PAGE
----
The secrets of sheepdog training have been handed down through sheep farming families for generations.
But with the World Sheepdog Trials to take place in Northern Ireland in 2023 some trainers are sharing their skills.
"We need to bring new people into it. It's a sport older people do and there's not a lot of the younger generation," said Shannon Conn.
Shannon, secretary of the North of Ireland Sheepdog Society, wants to encourage more people into trialling.
That is why she and her father, Loughlin Conn, hosted a training session at their farm outside Limavady.
"I'm probably one of the youngest and I'm 20 years old. So it's nice to bring new people into the sport and help them understand it a bit better and let them see what is expected in a trial."
Shannon competes in sheepdog trials as a handler to her four year old Border Collie Chip.
Together they have won several national titles, but not every pup has what it takes to be a champion
"It's like people actually, everyone has different learning abilities," said Shannon.
"You get some dogs that are just going to make a work dog. They're able to gather the sheep and bring them to your feet.
"But for a trial dog they need to be obedient, they need to listen to everything. It's hard to get a trial dog to be honest - to take it to the next step."
On farms, everything from milking to mowing can be done by a machine, but a sheepdog is irreplaceable.
"Their main job is to bring in sheep for you, if you need to bring in sheep to dose them or do their feet, anything like that, a quad bike isn't going to do it.
"You need a dog to bring them up. A dog is a must for a sheep farmer. They may not be to a trial standard, but they are there gathering the sheep in. They are really important."
Sheepdogs with good breeding and training can sell for huge sums of money.
The record is more than £27,000 paid for Kim a Border Collie from Wales.
The average price for a well-trained dog is between £2,000 and £4,000, to a farmer they're worth every penny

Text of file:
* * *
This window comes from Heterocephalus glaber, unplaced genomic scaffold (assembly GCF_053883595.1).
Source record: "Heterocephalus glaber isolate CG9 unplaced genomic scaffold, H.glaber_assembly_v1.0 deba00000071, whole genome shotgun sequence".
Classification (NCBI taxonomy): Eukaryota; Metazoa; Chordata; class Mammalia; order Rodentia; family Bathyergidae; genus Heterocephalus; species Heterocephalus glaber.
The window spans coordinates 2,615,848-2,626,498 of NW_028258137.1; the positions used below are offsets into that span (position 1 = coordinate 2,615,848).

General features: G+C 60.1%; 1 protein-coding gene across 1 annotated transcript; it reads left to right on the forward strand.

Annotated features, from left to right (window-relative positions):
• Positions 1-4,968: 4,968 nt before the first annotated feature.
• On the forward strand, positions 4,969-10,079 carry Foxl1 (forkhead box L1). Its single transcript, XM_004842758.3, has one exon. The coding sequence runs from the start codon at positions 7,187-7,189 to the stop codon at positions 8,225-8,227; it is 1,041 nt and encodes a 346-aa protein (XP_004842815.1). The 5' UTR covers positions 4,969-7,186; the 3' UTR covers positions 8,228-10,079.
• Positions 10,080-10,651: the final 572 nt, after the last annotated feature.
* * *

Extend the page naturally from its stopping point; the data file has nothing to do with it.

James McCloskey keeps 500 sheep on his farm in County Donegal, he says he couldn't do the job without the skill of a sheepdog or two.
"A sheepdog means a lot, I can go to the mountain and send the dog 1,000 yards and he can take commands at that distance which is pretty good.
"They do make plenty of money this weather, but a good farm dog means a lot and is worth anything."
The organisers of the training hope that Northern Ireland hosting the next World Sheepdog Trials will bring sheepdog trialling to a new audience.
James Magee is the vice president of the Ireland Sheepdog Society.
A world champion handler, he says the World Trials in County Down will be a "spectacular event".
"I think people will be amazed," he said.
"It looks good on television, but to be actually there and see it in person it's just unbelievable what a handler and a good dog can do."
He added: "Like all sports there's a lot of hard work and dedication that goes on behind the scenes., it takes a lot of time devoted to it.
"From you start with a pup until you can get to that level, but you don't see it as work when you do it. I really enjoy what I do I'm passionate about sheepdog trialling."
The World Sheep Dog Trials will take place at the Gill Hall Estate in Dromore, County Down, on the 23 September 2023.